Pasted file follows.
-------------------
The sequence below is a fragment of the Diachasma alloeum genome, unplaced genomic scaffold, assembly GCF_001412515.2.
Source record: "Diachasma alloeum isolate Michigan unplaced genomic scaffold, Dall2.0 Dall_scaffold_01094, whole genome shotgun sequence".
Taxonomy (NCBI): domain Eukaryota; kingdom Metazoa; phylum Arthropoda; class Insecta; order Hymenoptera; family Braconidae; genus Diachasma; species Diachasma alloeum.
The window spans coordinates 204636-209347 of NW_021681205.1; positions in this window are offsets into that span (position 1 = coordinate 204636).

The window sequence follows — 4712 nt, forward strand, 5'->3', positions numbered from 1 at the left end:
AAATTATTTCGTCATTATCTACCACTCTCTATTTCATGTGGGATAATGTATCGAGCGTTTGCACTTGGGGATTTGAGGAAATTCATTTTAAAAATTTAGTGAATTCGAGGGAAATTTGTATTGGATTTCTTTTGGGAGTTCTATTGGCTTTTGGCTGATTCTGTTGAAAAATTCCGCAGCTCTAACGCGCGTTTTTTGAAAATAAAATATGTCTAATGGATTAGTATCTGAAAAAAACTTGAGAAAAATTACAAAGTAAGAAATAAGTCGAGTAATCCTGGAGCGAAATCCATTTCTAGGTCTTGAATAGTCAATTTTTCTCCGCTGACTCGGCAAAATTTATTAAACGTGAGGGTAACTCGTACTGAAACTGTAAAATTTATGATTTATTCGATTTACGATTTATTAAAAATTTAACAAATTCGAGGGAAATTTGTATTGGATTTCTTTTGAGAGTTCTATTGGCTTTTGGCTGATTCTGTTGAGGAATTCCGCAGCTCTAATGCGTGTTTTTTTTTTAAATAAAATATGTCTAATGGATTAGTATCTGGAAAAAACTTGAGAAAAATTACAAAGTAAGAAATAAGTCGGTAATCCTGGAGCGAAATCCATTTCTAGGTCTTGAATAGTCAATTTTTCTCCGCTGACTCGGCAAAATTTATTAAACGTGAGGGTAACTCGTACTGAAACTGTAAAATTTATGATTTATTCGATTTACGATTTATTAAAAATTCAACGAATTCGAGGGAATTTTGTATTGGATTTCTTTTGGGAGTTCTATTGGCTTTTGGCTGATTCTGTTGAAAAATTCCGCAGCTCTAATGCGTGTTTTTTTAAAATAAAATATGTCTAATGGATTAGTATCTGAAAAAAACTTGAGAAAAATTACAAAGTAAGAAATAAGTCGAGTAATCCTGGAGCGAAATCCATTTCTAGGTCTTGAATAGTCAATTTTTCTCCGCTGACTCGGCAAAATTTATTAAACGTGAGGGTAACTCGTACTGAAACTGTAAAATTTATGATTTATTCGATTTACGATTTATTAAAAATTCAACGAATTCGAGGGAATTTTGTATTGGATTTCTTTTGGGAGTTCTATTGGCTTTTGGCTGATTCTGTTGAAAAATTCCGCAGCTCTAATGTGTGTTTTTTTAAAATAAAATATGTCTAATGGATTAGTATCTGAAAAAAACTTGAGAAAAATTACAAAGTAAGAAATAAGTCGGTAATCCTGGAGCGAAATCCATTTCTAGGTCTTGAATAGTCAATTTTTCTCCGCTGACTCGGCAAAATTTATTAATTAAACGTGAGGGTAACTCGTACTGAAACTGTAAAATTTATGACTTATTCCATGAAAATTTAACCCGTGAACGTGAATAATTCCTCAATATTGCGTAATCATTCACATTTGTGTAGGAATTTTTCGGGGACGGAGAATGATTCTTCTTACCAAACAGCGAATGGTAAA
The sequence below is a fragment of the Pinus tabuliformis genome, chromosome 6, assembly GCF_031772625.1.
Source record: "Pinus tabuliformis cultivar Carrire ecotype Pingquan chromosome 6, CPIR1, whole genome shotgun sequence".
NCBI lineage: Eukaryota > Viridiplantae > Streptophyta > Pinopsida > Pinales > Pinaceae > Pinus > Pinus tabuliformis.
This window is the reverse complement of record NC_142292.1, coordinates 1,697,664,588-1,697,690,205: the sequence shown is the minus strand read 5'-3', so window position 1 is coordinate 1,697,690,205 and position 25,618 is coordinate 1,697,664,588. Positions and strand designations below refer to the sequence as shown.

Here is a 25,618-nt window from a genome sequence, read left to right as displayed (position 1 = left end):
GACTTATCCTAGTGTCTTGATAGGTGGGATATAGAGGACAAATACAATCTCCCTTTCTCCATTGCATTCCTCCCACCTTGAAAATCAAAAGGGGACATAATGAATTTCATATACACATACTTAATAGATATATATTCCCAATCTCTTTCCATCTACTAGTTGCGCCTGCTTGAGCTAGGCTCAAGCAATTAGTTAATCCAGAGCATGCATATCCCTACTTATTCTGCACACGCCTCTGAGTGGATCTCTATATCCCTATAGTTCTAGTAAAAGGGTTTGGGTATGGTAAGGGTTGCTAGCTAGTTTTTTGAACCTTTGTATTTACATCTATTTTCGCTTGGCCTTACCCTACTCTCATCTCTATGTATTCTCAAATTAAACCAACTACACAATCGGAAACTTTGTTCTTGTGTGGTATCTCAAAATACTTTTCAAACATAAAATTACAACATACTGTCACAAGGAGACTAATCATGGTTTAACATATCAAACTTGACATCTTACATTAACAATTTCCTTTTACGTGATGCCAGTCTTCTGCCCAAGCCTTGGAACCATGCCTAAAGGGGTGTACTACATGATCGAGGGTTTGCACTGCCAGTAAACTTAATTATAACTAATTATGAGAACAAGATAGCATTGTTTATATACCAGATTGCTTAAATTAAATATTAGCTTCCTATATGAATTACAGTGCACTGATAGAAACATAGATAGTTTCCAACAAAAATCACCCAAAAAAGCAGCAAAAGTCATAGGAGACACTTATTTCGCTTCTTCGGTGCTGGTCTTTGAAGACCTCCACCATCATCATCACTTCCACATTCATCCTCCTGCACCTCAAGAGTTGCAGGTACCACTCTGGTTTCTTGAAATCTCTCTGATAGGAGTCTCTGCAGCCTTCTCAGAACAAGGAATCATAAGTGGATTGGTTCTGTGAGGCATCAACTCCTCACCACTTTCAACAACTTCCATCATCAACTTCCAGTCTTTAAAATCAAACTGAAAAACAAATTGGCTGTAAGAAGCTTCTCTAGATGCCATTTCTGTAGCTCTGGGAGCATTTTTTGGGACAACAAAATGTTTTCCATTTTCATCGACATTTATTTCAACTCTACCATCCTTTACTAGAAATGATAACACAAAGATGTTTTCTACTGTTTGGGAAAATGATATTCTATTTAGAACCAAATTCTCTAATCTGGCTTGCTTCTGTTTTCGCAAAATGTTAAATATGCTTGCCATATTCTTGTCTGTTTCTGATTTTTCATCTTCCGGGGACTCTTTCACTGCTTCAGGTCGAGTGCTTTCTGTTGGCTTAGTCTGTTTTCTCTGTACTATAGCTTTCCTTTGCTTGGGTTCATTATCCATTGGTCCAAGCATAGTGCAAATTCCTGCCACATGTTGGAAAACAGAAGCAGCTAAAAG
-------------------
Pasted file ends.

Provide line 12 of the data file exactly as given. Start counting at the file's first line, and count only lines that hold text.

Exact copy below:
GACTTATCCTAGTGTCTTGATAGGTGGGATATAGAGGACAAATACAATCTCCCTTTCTCCATTGCATTCCTCCCACCTTGAAAATCAAAAGGGGACATAATGAATTTCATATACACATACTTAATAGATATATATTCCCAATCTCTTTCCATCTACTAGTTGCGCCTGCTTGAGCTAGGCTCAAGCAATTAGTTAATCCAGAGCATGCATATCCCTACTTATTCTGCACACGCCTCTGAGTGGATCTCTATATCCCTATAGTTCTAGTAAAAGGGTTTGGGTATGGTAAGGGTTGCTAGCTAGTTTTTTGAACCTTTGTATTTACATCTATTTTCGCTTGGCCTTACCCTACTCTCATCTCTATGTATTCTCAAATTAAACCAACTACACAATCGGAAACTTTGTTCTTGTGTGGTATCTCAAAATACTTTTCAAACATAAAATTACAACATACTGTCACAAGGAGACTAATCATGGTTTAACATATCAAACTTGACATCTTACATTAACAATTTCCTTTTACGTGATGCCAGTCTTCTGCCCAAGCCTTGGAACCATGCCTAAAGGGGTGTACTACATGATCGAGGGTTTGCACTGCCAGTAAACTTAATTATAACTAATTATGAGAACAAGATAGCATTGTTTATATACCAGATTGCTTAAATTAAATATTAGCTTCCTATATGAATTACAGTGCACTGATAGAAACATAGATAGTTTCCAACAAAAATCACCCAAAAAAGCAGCAAAAGTCATAGGAGACACTTATTTCGCTTCTTCGGTGCTGGTCTTTGAAGACCTCCACCATCATCATCACTTCCACATTCATCCTCCTGCACCTCAAGAGTTGCAGGTACCACTCTGGTTTCTTGAAATCTCTCTGATAGGAGTCTCTGCAGCCTTCTCAGAACAAGGAATCATAAGTGGATTGGTTCTGTGAGGCATCAACTCCTCACCACTTTCAACAACTTCCATCATCAACTTCCAGTCTTTAAAATCAAACTGAAAAACAAATTGGCTGTAAGAAGCTTCTCTAGATGCCATTTCTGTAGCTCTGGGAGCATTTTTTGGGACAACAAAATGTTTTCCATTTTCATCGACATTTATTTCAACTCTACCATCCTTTACTAGAAATGATAACACAAAGATGTTTTCTACTGTTTGGGAAAATGATATTCTATTTAGAACCAAATTCTCTAATCTGGCTTGCTTCTGTTTTCGCAAAATGTTAAATATGCTTGCCATATTCTTGTCTGTTTCTGATTTTTCATCTTCCGGGGACTCTTTCACTGCTTCAGGTCGAGTGCTTTCTGTTGGCTTAGTCTGTTTTCTCTGTACTATAGCTTTCCTTTGCTTGGGTTCATTATCCATTGGTCCAAGCATAGTGCAAATTCCTGCCACATGTTGGAAAACAGAAGCAGCTAAAAG